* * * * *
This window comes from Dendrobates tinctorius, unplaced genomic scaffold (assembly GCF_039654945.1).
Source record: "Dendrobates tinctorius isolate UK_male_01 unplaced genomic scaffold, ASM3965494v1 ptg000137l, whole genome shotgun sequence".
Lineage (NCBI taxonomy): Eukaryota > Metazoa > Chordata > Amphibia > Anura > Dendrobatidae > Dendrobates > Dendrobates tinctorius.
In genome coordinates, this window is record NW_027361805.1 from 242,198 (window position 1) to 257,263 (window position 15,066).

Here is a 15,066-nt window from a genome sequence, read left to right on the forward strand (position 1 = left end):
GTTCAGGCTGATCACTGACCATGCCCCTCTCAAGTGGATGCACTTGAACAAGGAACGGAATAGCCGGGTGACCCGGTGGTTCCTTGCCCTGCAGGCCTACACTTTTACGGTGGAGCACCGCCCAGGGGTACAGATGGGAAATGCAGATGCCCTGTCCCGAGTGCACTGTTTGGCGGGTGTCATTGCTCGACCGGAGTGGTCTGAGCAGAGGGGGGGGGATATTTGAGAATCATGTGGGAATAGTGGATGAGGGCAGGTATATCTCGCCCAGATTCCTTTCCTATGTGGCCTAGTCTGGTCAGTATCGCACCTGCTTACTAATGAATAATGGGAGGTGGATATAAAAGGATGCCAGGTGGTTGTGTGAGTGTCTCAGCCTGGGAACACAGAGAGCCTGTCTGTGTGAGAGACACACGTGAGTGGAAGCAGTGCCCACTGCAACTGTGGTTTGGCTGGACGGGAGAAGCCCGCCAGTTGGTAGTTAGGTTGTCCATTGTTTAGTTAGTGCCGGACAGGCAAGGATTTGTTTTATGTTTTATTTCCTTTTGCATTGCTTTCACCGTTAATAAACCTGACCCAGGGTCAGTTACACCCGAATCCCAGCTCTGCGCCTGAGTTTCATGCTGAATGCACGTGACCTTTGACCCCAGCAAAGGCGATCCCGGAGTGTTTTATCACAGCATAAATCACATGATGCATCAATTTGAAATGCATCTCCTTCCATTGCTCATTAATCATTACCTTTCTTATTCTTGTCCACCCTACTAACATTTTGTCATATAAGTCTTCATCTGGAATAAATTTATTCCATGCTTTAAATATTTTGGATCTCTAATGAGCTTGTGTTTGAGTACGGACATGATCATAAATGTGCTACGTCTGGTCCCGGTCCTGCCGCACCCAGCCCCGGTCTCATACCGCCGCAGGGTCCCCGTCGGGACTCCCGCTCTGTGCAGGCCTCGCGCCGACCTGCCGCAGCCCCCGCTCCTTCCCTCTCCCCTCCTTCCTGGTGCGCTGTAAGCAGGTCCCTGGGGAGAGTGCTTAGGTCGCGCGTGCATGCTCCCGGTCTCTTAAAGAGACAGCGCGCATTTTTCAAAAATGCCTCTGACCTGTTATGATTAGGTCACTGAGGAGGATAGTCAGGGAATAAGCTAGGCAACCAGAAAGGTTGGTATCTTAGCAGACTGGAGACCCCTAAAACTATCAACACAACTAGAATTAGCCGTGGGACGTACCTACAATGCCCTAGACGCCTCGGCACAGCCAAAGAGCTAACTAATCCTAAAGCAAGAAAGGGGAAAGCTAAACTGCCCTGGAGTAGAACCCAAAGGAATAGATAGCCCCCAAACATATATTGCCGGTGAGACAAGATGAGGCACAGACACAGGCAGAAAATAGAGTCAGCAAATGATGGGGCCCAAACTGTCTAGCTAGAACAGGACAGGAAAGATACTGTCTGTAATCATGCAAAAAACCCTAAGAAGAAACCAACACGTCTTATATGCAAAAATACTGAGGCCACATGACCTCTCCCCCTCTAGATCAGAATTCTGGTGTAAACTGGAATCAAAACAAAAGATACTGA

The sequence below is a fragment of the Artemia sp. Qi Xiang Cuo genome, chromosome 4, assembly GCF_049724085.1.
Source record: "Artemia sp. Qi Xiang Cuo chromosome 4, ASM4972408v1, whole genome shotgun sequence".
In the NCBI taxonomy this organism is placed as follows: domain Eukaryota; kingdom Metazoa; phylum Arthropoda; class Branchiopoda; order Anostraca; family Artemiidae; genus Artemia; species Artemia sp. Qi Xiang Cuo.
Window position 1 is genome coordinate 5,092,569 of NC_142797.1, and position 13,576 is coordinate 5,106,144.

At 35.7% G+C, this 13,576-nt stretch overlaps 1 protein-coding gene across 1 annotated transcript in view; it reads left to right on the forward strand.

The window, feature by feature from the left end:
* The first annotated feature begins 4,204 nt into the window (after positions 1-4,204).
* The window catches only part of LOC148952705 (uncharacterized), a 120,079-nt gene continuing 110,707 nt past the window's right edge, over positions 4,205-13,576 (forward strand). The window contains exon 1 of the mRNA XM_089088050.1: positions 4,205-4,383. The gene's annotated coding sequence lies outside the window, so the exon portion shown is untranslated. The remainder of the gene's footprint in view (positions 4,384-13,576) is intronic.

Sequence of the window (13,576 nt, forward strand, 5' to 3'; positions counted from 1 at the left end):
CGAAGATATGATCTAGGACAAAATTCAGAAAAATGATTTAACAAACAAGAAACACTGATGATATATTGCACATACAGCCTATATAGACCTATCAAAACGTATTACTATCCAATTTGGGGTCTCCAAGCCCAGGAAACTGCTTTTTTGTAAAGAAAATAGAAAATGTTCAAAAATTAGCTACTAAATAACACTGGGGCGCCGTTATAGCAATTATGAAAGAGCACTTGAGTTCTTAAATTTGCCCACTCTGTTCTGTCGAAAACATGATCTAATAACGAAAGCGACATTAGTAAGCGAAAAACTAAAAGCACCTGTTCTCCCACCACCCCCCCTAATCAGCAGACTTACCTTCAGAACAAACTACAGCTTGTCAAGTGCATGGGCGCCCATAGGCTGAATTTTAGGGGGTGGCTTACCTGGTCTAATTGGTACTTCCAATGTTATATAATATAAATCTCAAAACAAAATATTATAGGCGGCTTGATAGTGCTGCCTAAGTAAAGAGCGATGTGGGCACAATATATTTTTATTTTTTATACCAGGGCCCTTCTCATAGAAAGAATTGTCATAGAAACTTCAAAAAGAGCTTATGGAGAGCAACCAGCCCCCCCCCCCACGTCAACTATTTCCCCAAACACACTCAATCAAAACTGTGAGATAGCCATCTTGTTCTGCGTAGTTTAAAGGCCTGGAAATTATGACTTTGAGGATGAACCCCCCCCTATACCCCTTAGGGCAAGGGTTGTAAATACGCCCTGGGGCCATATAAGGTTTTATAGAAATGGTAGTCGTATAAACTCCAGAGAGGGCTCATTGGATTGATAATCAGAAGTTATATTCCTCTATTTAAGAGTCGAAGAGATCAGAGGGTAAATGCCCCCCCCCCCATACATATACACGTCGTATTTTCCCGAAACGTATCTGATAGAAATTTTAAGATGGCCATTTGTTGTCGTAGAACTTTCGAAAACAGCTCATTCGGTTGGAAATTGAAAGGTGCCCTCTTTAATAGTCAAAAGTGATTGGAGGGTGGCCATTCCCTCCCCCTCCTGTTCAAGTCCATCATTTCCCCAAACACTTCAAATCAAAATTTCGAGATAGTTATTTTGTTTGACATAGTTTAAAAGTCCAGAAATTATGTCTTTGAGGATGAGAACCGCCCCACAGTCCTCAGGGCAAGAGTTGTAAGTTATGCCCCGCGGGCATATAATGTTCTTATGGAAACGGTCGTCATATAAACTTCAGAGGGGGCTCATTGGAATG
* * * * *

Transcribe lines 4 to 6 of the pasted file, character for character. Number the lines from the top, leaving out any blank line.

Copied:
In genome coordinates, this window is record NW_027361805.1 from 242,198 (window position 1) to 257,263 (window position 15,066).

Here is a 15,066-nt window from a genome sequence, read left to right on the forward strand (position 1 = left end):
GTTCAGGCTGATCACTGACCATGCCCCTCTCAAGTGGATGCACTTGAACAAGGAACGGAATAGCCGGGTGACCCGGTGGTTCCTTGCCCTGCAGGCCTACACTTTTACGGTGGAGCACCGCCCAGGGGTACAGATGGGAAATGCAGATGCCCTGTCCCGAGTGCACTGTTTGGCGGGTGTCATTGCTCGACCGGAGTGGTCTGAGCAGAGGGGGGGGGATATTTGAGAATCATGTGGGAATAGTGGATGAGGGCAGGTATATCTCGCCCAGATTCCTTTCCTATGTGGCCTAGTCTGGTCAGTATCGCACCTGCTTACTAATGAATAATGGGAGGTGGATATAAAAGGATGCCAGGTGGTTGTGTGAGTGTCTCAGCCTGGGAACACAGAGAGCCTGTCTGTGTGAGAGACACACGTGAGTGGAAGCAGTGCCCACTGCAACTGTGGTTTGGCTGGACGGGAGAAGCCCGCCAGTTGGTAGTTAGGTTGTCCATTGTTTAGTTAGTGCCGGACAGGCAAGGATTTGTTTTATGTTTTATTTCCTTTTGCATTGCTTTCACCGTTAATAAACCTGACCCAGGGTCAGTTACACCCGAATCCCAGCTCTGCGCCTGAGTTTCATGCTGAATGCACGTGACCTTTGACCCCAGCAAAGGCGATCCCGGAGTGTTTTATCACAGCATAAATCACATGATGCATCAATTTGAAATGCATCTCCTTCCATTGCTCATTAATCATTACCTTTCTTATTCTTGTCCACCCTACTAACATTTTGTCATATAAGTCTTCATCTGGAATAAATTTATTCCATGCTTTAAATATTTTGGATCTCTAATGAGCTTGTGTTTGAGTACGGACATGATCATAAATGTGCTACGTCTGGTCCCGGTCCTGCCGCACCCAGCCCCGGTCTCATACCGCCGCAGGGTCCCCGTCGGGACTCCCGCTCTGTGCAGGCCTCGCGCCGACCTGCCGCAGCCCCCGCTCCTTCCCTCTCCCCTCCTTCCTGGTGCGCTGTAAGCAGGTCCCTGGGGAGAGTGCTTAGGTCGCGCGTGCATGCTCCCGGTCTCTTAAAGAGACAGCGCGCATTTTTCAAAAATGCCTCTGACCTGTTATGATTAGGTCACTGAGGAGGATAGTCAGGGAATAAGCTAGGCAACCAGAAAGGTTGGTATCTTAGCAGACTGGAGACCCCTAAAACTATCAACACAACTAGAATTAGCCGTGGGACGTACCTACAATGCCCTAGACGCCTCGGCACAGCCAAAGAGCTAACTAATCCTAAAGCAAGAAAGGGGAAAGCTAAACTGCCCTGGAGTAGAACCCAAAGGAATAGATAGCCCCCAAACATATATTGCCGGTGAGACAAGATGAGGCACAGACACAGGCAGAAAATAGAGTCAGCAAATGATGGGGCCCAAACTGTCTAGCTAGAACAGGACAGGAAAGATACTGTCTGTAATCATGCAAAAAACCCTAAGAAGAAACCAACACGTCTTATATGCAAAAATACTGAGGCCACATGACCTCTCCCCCTCTAGATCAGAATTCTGGTGTAAACTGGAATCAAAACAAAAGATACTGA